The many buildings are considered to be at risk from a so-called ‘100-year (weather) event’ or by storm surges, caused by high winds pushing water from the sea onto land.
An analysis by Regional authorities and Scalgo, a specialist in 3D mapping, has plotted out the risk, Jyllands-Posten reports.
The analysis is intended to show what would happen if storms pushed Denmark’s water levels up by two metres from their normal height.
Such a situation could result in the flooding of 10,664 buildings along rivers, 393,574 buildings in low-lying areas and 64,000 buildings along coasts.
The buildings would not necessarily all flood at once, but are all located in areas st risk.
Measures must be taken to protect areas from flooding, Danish Regions said in response to the analysis.
“This analysis makes clear in no uncertain terms the size of the challenge we are facing,” Heino Knudsen, chairperson of the Region Zealand council and head of its environmental committee, told Ritzau.
“It is also a challenge the is continually growing given the climate changes we are seeing, so a new focus in this area is necessary,” Knudsen said.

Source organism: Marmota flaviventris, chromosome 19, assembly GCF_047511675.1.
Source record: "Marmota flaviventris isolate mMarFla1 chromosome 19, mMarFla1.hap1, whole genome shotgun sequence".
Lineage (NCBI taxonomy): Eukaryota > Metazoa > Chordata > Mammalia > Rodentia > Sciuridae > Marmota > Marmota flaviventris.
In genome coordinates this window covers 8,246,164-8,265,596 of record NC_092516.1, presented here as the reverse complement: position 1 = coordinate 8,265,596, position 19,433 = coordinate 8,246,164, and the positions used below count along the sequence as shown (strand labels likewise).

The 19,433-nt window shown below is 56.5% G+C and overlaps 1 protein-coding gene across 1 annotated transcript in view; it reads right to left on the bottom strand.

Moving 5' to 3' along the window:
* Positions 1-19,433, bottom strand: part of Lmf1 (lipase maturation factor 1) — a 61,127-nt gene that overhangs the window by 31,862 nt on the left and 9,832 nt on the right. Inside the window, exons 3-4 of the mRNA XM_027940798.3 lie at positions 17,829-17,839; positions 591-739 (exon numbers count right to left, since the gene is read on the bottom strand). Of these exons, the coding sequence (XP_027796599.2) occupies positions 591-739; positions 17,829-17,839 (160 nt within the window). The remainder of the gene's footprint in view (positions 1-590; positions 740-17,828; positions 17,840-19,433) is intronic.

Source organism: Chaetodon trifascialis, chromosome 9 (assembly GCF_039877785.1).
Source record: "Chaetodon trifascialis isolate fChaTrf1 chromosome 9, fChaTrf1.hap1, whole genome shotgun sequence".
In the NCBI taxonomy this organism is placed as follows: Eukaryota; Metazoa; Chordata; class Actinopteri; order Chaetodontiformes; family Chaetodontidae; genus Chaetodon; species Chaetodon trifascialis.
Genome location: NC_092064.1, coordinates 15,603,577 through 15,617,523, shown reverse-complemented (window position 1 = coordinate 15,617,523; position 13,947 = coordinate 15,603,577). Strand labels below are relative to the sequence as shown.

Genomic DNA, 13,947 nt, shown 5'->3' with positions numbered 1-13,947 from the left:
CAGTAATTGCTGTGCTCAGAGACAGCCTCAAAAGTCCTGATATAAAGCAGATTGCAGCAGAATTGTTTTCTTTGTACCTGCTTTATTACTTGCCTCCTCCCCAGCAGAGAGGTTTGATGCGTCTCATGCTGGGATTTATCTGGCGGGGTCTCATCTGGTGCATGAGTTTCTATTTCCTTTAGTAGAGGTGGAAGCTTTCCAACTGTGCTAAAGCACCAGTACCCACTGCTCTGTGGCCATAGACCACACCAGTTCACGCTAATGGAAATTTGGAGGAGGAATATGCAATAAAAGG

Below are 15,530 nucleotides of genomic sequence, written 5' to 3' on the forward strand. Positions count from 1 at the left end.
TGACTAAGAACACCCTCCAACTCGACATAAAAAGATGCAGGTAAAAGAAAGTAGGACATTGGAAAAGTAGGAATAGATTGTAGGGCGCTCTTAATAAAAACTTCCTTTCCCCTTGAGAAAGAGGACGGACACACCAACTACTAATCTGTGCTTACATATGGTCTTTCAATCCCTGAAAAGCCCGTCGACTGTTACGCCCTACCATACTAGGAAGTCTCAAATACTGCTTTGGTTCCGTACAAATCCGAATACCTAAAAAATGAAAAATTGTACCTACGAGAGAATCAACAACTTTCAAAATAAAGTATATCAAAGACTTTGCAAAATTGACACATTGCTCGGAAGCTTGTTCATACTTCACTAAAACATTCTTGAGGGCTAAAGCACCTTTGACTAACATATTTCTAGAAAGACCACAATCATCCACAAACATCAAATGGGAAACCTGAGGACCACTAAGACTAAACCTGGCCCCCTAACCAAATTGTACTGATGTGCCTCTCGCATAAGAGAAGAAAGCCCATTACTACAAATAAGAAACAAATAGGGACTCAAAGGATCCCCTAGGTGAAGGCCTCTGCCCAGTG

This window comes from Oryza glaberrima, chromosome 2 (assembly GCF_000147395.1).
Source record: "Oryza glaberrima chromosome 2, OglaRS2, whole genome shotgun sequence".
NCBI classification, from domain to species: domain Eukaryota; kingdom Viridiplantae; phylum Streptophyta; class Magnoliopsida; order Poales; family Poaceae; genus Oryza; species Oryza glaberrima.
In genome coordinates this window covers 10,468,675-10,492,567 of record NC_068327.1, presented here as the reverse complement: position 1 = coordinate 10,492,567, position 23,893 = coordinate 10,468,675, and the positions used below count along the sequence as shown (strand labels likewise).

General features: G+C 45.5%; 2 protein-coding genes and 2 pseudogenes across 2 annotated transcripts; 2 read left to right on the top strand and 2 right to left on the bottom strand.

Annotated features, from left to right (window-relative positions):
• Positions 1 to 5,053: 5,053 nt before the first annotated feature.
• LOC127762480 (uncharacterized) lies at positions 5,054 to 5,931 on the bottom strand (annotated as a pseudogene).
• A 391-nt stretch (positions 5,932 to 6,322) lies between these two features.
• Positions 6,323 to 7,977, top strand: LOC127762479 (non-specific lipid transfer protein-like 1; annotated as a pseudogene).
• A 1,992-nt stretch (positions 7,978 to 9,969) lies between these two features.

Given that rivers run through several municipalities, Regions – which have jurisdiction over larger areas than local councils – would be better equipped to manage protection measures, the Regional council chair said.
Denmark's 98 municipalities exist to provide administration for much of the country's welfare and social needs, while the 5 regions are primarily concerned with administration of health care.
“We suggest the law is changed so that Regions are given responsibility along with municipalities for developing regional climate adaptation plans,” Knudsen said.
Zenia Stampe, spokesperson on the environment with the Social Liberal party, said that the analysis demonstrates the need for a plan for climate change impact in Denmark, and that Regions could play a role in that.
“There are a lot of actors involved here and we certainly need to discuss where responsibility will lie,” Stampe said.
The Regions are this month scheduled to present a plan for altered areas of responsibility to environment minister Lea Wermelin.